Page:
If your toddler has independent sleep skills or those who need to move into a bed for safety:

Step one

Starting with bedtime, at the risk of stating the obvious, if you’re struggling to sleep well in the heat and are wearing pyjamas in bed, sleeping naked is probably among the first things you should try. The only part of your body this might not apply to is your feet. When it’s hot, you might want to experiment with sleeping with or without socks on and see which feels most comfortable.

Step two

When it’s time to choose a new bed, make sure your toddler gets to have some input into which bed and bedding they get. Asking which bed they prefer (between your shortlist), which colour sheets they like will not only ensure you buy something they like – it will also help them feel a sense of ownership over their new bed, which can work wonders in easing the transition. 

A bed guard can be really helpful, to give your little one a visual cue of where they should sleep and might help prevent them getting in and out when they feel like it.

Step three

When it comes to their first night in their new bed it is important that you keep everything else the same. Don’t be tempted to change your little one’s routine, including what they have for dinner etc, or introduce anything new that night, like changing the room around etc. This transition is a big change for your little one, so try to keep any additional changes to a minimum.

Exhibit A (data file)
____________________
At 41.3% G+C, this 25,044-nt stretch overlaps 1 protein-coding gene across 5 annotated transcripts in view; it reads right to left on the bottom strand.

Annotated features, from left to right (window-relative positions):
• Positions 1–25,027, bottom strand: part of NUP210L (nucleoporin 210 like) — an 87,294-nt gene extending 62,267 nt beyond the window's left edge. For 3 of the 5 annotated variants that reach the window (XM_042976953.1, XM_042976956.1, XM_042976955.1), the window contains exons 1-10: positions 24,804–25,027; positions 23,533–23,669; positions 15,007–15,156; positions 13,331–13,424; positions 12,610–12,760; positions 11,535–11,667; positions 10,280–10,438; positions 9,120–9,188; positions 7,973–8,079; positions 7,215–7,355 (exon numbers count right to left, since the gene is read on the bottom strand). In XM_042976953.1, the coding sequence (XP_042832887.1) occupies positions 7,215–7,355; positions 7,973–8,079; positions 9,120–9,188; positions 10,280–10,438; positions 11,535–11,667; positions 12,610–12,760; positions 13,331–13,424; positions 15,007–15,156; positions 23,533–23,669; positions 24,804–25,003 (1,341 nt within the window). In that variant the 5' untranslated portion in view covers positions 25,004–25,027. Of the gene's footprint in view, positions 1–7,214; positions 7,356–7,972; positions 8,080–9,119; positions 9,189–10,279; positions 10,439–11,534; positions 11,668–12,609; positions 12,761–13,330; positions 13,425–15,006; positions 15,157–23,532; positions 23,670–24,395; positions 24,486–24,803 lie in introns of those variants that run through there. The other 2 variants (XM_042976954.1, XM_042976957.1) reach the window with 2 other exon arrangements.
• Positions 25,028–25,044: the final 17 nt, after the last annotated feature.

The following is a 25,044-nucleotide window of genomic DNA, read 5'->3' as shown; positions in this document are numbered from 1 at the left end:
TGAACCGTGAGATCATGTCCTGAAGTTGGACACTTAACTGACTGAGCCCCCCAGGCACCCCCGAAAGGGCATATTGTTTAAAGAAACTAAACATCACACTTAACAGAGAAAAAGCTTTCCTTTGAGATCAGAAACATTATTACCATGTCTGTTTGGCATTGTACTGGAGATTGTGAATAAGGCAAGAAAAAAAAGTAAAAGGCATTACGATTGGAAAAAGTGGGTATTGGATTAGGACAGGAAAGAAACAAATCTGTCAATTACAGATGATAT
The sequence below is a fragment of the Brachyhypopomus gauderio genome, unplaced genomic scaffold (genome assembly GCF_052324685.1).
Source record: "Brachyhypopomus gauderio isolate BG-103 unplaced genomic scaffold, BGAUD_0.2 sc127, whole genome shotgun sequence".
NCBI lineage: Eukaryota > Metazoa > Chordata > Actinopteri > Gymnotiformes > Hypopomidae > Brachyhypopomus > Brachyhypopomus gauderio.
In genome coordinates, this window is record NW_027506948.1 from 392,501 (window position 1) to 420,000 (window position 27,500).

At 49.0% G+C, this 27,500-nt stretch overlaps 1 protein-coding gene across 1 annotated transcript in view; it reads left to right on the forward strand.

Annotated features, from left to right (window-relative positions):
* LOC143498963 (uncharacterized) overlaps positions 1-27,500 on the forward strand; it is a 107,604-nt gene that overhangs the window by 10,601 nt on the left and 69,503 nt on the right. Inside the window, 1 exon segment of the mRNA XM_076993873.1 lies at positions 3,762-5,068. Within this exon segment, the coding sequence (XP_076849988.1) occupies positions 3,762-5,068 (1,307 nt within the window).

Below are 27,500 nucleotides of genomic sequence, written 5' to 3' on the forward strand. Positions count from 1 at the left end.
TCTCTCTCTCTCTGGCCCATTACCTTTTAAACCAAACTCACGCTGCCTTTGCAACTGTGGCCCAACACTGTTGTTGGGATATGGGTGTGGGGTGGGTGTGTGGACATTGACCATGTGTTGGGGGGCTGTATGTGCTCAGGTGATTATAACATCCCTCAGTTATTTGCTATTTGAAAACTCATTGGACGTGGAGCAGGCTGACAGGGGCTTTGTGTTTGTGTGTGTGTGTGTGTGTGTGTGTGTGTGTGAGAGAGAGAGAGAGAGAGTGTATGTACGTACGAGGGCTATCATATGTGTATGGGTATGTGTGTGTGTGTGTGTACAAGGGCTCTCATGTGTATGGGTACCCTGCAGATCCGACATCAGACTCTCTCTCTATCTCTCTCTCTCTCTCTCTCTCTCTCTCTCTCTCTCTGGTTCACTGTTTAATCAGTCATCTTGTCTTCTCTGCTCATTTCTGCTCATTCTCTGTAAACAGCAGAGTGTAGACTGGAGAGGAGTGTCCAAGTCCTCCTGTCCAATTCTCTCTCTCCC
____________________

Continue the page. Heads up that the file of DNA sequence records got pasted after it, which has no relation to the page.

Dealing with their reactions

Once you’ve settled your little one into their new bed for the first time, you may find they either adapt really well to their new bed and don’t test the rules at all OR they start leaving their room, playing with their toys, or calling for you to come back in several times a night. This can happen on the first night or even a few weeks later, when you think they have settled well.

If your toddler responds really well to their bed that’s great and you have successfully managed the transition. If, however, they are being a rascal adopt a consistent approach to dealing with it. You could consider a consequence, tell them what it is and what it will be if they do it again, and make sure you follow through on that consequence if, and when, they do.

You may well have already discovered a consequence that works for your toddler, and if so, I strongly suggest you keep that in place. Remember, it’s best not to change anything except for the bed, so when it comes to managing behaviour, just keep doing whatever you’ve been doing until now.

You can also consider a reward chart for settling well and staying in bed all night. A way for your little one to know what time morning is, will be vital and an immediate reward is also advised (toddlers can’t save up stickers for a few days to work towards a big reward).

Making a change like this isn’t always easy, but if you follow this advice, it can be quite straightforward. Remember: manage expectations, keep things low-key, maintain a consistent routine and follow through with all consequences – and before you know it your little one will be happily sleeping in their big bed.

Photo credit @thisparkerlife

March 06, 2024 — Jenna Wilson